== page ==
The content provided on this website is for general information purposes only and does not constitute legal advice or an opinion of any kind. Data privacy best practices and regulations are ever-changing and we always recommend consulting with a lawyer for professional advice.
There is an increasing concern around privacy as the laws and regulations are becoming stricter. New regulations are being introduced across the world, e.g GDPR, CCPA, PIPEDA, LGPD, etc. etc., and with further regulations on their way, it’s best to future-proof your business and marketing strategy in order to avoid fines and issues.
So, how can you make sure you avoid the issues? Every regulation has different requirements for compliance, but here are some key areas of consideration when it comes to data privacy and management.
1. Know what regulations apply to you
There is no single regulation that covers it all. Every region has their own. Some are opt-in, some are opt-out. It is important to know what regulations apply to you and your business. GDPR and CCPA are some of the most notable, and strictest. Even if you do not fall under any of these regulations, it is generally good practice to still follow through with the steps below to ensure clean and responsible data handling processes and to future-proof your processes in case new regulations roll out.
2. Understand what personal data is and know what you are doing with it
Personal information and personal data are generally treated similarly. It refers to information that identifies or is capable of being associated with an individual or a household. Personal information expands beyond the obvious names and emails. The following categories can be defined:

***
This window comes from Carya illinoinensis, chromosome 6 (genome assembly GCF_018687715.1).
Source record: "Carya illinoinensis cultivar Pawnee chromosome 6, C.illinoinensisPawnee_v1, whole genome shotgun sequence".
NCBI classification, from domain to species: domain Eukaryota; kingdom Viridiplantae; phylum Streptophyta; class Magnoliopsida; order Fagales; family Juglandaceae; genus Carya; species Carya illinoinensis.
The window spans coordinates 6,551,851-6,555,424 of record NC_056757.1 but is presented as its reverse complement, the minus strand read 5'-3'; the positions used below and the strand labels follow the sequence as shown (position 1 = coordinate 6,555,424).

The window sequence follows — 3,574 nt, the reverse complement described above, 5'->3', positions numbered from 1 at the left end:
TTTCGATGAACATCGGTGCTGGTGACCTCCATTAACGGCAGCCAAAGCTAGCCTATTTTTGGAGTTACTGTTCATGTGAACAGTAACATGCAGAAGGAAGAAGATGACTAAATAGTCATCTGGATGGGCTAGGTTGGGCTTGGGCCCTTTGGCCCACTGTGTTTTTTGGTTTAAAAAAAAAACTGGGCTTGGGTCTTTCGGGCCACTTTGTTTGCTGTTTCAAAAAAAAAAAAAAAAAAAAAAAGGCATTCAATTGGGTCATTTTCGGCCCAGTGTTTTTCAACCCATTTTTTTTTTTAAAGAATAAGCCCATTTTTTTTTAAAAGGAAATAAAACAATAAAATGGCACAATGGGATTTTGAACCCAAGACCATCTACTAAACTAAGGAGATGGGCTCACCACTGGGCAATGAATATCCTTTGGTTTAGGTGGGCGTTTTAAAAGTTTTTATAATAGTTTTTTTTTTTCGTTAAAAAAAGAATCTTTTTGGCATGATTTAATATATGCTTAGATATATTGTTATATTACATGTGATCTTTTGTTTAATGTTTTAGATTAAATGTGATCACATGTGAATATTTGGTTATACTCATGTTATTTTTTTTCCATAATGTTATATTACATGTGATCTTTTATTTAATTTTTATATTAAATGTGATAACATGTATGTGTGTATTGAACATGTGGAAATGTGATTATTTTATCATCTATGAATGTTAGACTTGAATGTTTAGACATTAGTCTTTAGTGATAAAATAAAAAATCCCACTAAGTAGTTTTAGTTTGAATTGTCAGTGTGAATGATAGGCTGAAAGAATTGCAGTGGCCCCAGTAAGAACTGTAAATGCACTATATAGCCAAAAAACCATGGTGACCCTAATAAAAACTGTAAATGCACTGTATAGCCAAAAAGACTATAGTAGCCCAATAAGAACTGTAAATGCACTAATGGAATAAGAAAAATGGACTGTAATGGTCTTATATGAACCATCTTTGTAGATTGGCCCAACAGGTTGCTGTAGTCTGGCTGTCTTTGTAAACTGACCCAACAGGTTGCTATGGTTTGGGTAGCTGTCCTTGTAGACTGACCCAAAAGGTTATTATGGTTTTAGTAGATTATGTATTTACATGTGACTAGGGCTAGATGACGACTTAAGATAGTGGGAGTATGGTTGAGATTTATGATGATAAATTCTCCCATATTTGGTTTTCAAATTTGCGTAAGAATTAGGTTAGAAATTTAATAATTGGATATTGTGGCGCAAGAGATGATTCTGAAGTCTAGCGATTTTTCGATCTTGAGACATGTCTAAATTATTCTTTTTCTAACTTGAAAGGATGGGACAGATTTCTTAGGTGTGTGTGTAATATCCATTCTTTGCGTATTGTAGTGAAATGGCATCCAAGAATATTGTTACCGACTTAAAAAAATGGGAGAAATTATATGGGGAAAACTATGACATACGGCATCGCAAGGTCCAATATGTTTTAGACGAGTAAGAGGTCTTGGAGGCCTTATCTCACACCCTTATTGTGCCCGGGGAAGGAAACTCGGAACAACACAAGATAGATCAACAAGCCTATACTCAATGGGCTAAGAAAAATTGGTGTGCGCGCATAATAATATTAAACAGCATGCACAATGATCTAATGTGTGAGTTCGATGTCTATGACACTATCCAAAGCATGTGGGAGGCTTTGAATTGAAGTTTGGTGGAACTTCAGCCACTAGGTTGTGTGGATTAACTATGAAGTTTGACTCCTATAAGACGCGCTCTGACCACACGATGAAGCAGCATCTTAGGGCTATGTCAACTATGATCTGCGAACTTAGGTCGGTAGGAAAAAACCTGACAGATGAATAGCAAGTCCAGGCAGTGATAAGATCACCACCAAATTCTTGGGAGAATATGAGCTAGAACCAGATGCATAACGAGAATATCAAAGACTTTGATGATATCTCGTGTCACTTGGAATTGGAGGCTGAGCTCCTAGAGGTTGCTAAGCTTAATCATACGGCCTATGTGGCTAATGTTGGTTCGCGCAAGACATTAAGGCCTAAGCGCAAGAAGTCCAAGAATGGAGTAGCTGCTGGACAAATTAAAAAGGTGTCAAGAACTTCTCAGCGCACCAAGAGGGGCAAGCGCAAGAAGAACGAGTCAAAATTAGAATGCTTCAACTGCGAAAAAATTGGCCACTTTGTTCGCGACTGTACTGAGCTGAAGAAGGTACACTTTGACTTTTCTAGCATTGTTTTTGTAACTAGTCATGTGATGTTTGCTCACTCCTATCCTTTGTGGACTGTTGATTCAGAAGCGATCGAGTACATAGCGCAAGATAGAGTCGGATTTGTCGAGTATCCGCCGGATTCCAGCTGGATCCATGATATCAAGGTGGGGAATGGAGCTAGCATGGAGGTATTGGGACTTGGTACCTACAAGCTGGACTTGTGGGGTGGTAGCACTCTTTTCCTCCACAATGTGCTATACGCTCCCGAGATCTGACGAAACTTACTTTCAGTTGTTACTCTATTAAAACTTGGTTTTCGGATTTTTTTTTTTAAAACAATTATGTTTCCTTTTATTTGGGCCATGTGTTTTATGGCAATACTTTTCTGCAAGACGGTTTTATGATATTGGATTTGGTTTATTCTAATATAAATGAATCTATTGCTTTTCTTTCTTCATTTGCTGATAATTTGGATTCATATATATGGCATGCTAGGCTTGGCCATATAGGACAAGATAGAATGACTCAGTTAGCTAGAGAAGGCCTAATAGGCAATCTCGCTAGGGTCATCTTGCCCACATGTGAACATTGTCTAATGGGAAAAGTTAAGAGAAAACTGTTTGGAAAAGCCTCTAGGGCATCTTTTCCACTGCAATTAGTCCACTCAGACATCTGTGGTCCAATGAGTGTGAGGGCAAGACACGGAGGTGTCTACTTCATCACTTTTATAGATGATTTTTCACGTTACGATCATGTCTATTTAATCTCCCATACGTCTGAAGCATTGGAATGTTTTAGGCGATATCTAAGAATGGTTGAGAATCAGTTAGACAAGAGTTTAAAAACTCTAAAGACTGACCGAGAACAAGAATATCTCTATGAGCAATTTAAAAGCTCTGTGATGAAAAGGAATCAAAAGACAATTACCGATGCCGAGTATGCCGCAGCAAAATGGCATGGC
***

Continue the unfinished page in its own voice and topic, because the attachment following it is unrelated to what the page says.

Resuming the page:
- Identifiers – this is the most standard personal information out there – names, contact information, etc.
- Email addresses and any associated engagement data – this is what you use for your email marketing, Google remarketing, or general client communication
- Hotel data and commercial info – the data you retain after you provide your services
- All engagement data, such as Google Analytics data
- Inferences drawn from personal information, so any profiles created, anything that might use the data you collected to derive additional data
- There are also all sorts of biometric, health info, and other specialized personal data.
You must account for and map out all personal data your business is collecting, storing and handling. Data mapping is a vital step in compliance with most regulations. It is a process of creating a map of how the data is collected, stored, used, processed within and beyond the organization and handled by third-party vendors. It can be done manually or via a data mapping platform. It allows more control over data and easier compliance with user data requests. It allows to ensure the data is being stored securely and minimizes the risk of breach.
3. Keep tabs on third party platforms